The design work schedule was adopted to allow some work to be carried out during the summer season while still in design. Despite logistical inconveniences due to the ongoing pandemic and unusually difficult weather conditions, this past season saw the delivery and installation of the first structural elements to the island. The first shipment of materials included nearly 380 m3 of precast concrete and 80 tons of steel structure.
New lighthouse with historic Arctowski inscription
Situated atop a rocky outcrop jutting into the sea, the lighthouse is not only an important navigational point for navigation in Admiralty Bay, on which the station is located, but is also a landmark of the Polish outpost. The existing structure, after more than 40 years of operation under extremely adverse conditions, was slated for demolition. A new lighthouse will stand in its place, which was conceptually designed by Kurylowicz & Associates studio. Engineers from our design office DEMIURG Project S.A. are responsible for the design of the structure.
The weather conditions that the lighthouse structure will have to resist are extreme. The rock on which the lighthouse will be perched is constantly battered by hurricane winds and washed by sea waves. High wind loads, a highly corrosive environment, risk of icing, severely hampered installation conditions – all this had to be taken into account in the design of the structure. – Hubert Maciejewski, Antarctic Station Project Manager and our Chief Designer
Due to the Investor’s expectation that the lighthouse should be as much prefabricated as possible, the whole was divided into several shipping items, limiting the amount of work in integrating the structure on site, while keeping in mind the assembly difficulties that will have to be faced on site. At the stage of design work, even the installation of a lighthouse using a helicopter was considered.
First, the base of the attachment to the basalt rock will be assembled with steel anchors. Such a solution allows easier adjustment to uneven ground. The base will then be enclosed by a service platform located on top of the rock. In the next stage, the basic core of the lighthouse will be built up, along with the gallery. To ensure tightness, the shaft is designed as a shell-welded section made of steel plates. Space has been provided inside for running utilities. Once the shaft is embedded, a service platform located on the lighthouse’s neck will be installed, allowing access to the light source and providing an excellent vantage point.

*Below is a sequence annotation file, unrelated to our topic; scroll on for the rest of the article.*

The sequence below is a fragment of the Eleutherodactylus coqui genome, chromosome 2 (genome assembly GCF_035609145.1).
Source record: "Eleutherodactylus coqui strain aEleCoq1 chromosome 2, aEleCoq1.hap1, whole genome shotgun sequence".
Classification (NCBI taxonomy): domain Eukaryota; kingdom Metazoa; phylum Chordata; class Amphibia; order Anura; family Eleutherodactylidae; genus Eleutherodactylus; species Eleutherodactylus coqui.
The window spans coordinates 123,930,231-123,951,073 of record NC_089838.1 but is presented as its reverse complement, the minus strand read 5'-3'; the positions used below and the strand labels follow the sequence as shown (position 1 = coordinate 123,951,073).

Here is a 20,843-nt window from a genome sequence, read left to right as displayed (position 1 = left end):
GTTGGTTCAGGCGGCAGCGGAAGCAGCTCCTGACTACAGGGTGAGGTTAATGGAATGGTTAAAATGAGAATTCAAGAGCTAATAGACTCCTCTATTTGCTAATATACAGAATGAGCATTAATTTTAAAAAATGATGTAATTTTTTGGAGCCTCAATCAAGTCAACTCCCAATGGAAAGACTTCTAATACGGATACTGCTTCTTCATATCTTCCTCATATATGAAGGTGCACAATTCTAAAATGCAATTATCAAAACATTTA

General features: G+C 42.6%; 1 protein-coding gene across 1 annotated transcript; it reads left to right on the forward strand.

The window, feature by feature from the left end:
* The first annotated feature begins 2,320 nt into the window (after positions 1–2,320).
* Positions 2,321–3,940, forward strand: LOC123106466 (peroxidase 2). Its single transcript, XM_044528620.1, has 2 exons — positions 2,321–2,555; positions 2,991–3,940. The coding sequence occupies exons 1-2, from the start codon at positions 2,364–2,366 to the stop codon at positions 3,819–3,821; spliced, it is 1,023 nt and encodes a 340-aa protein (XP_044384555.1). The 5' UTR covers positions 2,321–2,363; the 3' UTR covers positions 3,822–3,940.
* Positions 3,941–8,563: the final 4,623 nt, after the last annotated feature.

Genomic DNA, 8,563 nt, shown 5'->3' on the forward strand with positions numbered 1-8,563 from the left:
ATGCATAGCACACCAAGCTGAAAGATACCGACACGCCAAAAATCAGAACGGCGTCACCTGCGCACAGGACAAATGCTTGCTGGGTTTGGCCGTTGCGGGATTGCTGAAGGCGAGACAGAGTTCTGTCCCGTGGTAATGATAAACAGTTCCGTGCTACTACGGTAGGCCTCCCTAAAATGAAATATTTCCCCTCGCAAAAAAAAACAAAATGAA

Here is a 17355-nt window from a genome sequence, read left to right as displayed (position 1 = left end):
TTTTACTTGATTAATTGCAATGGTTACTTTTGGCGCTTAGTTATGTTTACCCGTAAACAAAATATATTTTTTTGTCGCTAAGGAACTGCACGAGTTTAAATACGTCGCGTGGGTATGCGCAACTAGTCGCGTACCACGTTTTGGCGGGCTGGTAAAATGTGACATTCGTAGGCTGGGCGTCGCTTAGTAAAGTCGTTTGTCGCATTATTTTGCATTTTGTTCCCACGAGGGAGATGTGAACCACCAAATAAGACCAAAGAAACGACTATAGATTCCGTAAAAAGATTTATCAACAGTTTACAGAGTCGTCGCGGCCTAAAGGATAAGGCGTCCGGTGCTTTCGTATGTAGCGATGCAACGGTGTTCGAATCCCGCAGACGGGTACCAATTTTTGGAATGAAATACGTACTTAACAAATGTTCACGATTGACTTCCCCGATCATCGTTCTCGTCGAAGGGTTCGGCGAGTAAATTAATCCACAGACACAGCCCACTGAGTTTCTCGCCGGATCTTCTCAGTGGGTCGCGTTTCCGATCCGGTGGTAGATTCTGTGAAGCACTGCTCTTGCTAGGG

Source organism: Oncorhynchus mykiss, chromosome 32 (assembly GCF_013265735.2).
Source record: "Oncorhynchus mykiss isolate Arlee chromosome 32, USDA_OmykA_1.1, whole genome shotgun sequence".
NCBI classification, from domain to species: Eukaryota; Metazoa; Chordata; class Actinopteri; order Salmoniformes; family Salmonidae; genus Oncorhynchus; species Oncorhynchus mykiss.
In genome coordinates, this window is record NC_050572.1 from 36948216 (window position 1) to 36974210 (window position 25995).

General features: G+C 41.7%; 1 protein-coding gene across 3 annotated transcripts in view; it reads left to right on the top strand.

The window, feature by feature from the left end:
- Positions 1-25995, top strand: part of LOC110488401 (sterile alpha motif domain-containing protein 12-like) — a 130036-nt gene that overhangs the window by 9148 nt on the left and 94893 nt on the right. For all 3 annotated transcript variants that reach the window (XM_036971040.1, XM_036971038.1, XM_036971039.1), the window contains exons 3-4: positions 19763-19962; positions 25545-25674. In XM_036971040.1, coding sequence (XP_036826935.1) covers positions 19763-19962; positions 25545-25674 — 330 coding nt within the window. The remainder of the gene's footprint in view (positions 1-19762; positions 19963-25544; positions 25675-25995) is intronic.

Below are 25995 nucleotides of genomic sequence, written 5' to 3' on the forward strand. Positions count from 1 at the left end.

The lighthouse will also be equipped with a new light source to ensure the lighthouse’s visibility from up to 10 nautical miles away.
In order to reduce energy consumption, the functional layout and designed installation solutions in the new station’s main building will allow some rooms to be taken out of service for the winter. Although power generation for the station will be based primarily on modern generators, the power system will be expanded with photovoltaic panels, and surplus energy produced during periods of lower demand will be stored in energy banks.
A state-of-the-art wastewater treatment plant was designed to meet stringent environmental conditions. Finding a suitable solution to guarantee reliability was no easy task. It was due to the fluctuation of wastewater inflow to the treatment system associated with the high variability of people staying at the station during the year and the need to fit the treatment plant into several shipping containers.
Polish Arctowski Station
Polish Antarctic Station named after Henryk Arctowski Island is located in the South Shetland archipelago, on King George Island, off the coast of Admiralty Bay. Located 14,000 kilometers from Poland, it is one of 40 year-round stations present in this part of the world. It has been in continuous operation since 1977. The database is used by scientists from Polish and foreign research units. In recent years, it has been more than 80 people from 36 institutions. More than 40 years ago, the station’s main building was located a dozen meters from the seashore, but today encroaching water threatens to flood it. The harsh weather conditions have also caused it to be heavily depleted over the decades. The project for the new Station has received funding from the Ministry of Science and Higher Education in the amount of PLN 88 million for the construction of a new main building and the modernization of all infrastructure and associated facilities.